The US has completed the “first production unit” of its modernized B61-12 nuclear gravity bomb, set to replace the current aging models of the iconic B61, which has remained in service for more than 50 years.
The completion of the upgraded variable-yield nuclear bomb was announced by the National Nuclear Security Administration (NNSA) on Thursday. The “first production unit” (FPU) was put together on November 23, paving the way for mass-production of the modernized bomb, expected to begin in May 2022.
“With this program, we’re delivering a system to the Department of Defense that improves accuracy and reduces yield with no change in military characteristics, while also improving safety, security and reliability,” Department of Energy Under Secretary and NNSA Administrator Jill Hruby stated.
Last week, #NNSA successfully completed the B61-12 First Production Unit @PantexPlant. This is a huge milestone for stockpile modernization and demonstrates our Nation’s commitment to #nuclear deterrence. pic.twitter.com/90ojHPw6cH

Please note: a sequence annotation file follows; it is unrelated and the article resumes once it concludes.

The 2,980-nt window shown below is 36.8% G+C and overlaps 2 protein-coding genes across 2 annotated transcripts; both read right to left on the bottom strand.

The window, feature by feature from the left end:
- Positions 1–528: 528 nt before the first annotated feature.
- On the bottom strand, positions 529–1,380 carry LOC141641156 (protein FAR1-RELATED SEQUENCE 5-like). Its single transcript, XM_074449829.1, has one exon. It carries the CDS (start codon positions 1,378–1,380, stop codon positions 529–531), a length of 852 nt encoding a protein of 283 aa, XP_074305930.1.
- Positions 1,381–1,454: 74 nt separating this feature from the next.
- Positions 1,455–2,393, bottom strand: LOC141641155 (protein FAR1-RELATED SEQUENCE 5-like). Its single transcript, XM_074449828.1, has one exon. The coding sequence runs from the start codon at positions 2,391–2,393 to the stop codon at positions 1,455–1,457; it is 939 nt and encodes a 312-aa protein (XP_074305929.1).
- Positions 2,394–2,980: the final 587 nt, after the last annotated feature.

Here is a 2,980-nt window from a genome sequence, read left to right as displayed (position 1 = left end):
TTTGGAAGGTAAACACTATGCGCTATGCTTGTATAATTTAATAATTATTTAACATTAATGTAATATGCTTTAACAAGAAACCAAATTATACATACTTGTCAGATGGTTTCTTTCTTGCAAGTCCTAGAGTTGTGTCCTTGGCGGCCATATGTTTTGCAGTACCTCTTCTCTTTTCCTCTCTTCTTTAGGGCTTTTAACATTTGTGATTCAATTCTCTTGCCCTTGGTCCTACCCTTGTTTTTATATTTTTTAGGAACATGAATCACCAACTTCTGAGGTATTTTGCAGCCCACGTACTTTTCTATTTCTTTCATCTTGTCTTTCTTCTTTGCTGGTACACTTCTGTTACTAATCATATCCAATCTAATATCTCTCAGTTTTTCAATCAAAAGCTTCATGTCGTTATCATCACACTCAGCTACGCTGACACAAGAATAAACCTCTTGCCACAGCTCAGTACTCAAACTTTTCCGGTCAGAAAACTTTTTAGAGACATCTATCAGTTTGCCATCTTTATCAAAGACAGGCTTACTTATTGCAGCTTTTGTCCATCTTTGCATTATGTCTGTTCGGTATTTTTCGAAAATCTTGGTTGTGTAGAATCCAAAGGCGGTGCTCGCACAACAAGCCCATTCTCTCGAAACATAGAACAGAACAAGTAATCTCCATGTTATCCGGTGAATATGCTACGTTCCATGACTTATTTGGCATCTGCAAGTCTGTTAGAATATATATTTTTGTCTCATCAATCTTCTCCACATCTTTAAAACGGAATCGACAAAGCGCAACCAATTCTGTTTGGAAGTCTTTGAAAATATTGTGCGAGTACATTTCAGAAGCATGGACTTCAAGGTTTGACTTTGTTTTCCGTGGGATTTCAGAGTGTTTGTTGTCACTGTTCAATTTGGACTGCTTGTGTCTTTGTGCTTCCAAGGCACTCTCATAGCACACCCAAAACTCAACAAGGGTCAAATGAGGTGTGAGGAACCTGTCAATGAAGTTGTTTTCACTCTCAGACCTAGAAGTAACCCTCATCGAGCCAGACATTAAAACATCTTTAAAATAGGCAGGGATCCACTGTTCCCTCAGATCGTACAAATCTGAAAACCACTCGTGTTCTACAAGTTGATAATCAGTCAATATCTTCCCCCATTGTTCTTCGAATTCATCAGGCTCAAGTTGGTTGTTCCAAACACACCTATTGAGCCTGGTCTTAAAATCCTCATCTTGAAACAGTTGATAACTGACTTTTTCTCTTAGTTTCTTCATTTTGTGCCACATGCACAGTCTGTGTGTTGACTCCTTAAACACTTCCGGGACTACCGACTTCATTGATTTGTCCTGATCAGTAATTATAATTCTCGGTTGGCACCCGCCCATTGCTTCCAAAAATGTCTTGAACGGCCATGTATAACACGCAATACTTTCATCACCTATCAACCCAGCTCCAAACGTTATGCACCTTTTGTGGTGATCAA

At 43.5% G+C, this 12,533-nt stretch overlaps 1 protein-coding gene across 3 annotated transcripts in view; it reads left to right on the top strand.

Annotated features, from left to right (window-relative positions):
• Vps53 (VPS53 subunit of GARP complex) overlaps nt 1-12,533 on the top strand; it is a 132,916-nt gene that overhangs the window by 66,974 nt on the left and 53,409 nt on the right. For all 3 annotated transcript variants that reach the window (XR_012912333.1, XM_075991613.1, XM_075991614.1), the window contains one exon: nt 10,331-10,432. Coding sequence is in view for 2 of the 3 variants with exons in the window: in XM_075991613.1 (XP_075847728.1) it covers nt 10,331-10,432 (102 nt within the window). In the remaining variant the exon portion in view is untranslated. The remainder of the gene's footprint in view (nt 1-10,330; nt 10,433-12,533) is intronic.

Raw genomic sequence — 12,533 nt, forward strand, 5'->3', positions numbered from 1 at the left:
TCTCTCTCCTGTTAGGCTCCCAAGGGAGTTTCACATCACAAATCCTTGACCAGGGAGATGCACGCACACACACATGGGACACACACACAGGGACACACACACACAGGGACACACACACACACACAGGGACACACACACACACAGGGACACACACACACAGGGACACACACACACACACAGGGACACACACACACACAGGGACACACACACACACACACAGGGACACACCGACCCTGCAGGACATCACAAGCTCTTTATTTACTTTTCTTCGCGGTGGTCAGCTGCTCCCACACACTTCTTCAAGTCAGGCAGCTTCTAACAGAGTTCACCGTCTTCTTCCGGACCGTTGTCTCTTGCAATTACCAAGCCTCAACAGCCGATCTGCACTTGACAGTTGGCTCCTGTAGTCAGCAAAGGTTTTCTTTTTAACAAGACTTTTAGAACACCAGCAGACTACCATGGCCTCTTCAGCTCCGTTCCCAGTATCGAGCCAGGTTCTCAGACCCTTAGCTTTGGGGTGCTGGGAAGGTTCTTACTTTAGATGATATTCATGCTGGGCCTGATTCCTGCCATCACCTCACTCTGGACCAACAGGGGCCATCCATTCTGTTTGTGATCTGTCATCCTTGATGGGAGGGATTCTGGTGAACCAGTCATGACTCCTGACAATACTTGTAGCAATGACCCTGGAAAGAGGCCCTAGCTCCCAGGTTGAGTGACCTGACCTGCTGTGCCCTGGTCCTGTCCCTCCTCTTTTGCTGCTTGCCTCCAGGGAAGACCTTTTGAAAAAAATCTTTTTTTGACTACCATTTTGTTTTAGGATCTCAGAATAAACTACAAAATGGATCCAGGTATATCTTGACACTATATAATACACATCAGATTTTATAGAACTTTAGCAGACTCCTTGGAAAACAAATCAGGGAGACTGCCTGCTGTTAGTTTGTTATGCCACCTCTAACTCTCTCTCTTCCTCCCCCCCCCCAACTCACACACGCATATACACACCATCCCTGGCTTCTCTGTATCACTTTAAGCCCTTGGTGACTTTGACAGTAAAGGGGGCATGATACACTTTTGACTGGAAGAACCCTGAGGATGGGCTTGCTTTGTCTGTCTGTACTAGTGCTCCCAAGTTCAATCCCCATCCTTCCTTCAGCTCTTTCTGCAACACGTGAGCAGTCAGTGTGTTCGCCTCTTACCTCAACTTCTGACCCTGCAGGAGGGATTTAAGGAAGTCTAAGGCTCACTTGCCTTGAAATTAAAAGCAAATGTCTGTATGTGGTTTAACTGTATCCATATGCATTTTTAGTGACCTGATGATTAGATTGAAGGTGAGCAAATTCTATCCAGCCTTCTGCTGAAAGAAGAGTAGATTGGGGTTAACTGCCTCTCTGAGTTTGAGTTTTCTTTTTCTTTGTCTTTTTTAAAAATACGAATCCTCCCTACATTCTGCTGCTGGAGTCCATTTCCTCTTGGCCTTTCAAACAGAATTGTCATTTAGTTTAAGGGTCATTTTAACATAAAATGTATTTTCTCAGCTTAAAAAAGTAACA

— NNSA Administrator (@NNSAHruby) December 2, 2021
The modernization effectively turns the free-fall bomb into an adjustable munition, as the new B61-12s come with a guided tail kit supplied by Boeing. The kit gives the bomb some capability to maneuver mid-air instead of simply falling to the ground.
The arrival of the first B61-12 is over a year late, as the modernization program, with an estimated cost of some $12 billion, ran into issues with capacitor components in late 2019. Back then, the NNSA discovered that the capacitors, used in both the B61-12 and the Navy’s W88 Alteration 370 warhead for submarine-launched missiles, could not meet the military’s specifications.
The new version of the iconic bomb is set to replace the B61-3, 4, and 7 models currently in the US nuclear stockpile. The only variant to remain in use alongside the B61-12 is the B61-11, a relatively modern bunker-buster modification of the bomb.
The US is expected to manufacture some 480 B61-12 bombs, according to estimates by the Federation of American Scientists (FAS), a Washington-based non-profit. The bomb is believed to have a variable yield ranging from 0.3 to 50 kilotons, making it a flexible weapon that can be used both for tactical and strategic purposes.
In comparison, the first nuclear bomb ever used by the US, which was dropped on the Japanese city of Hiroshima, had a yield of some 15 kilotons.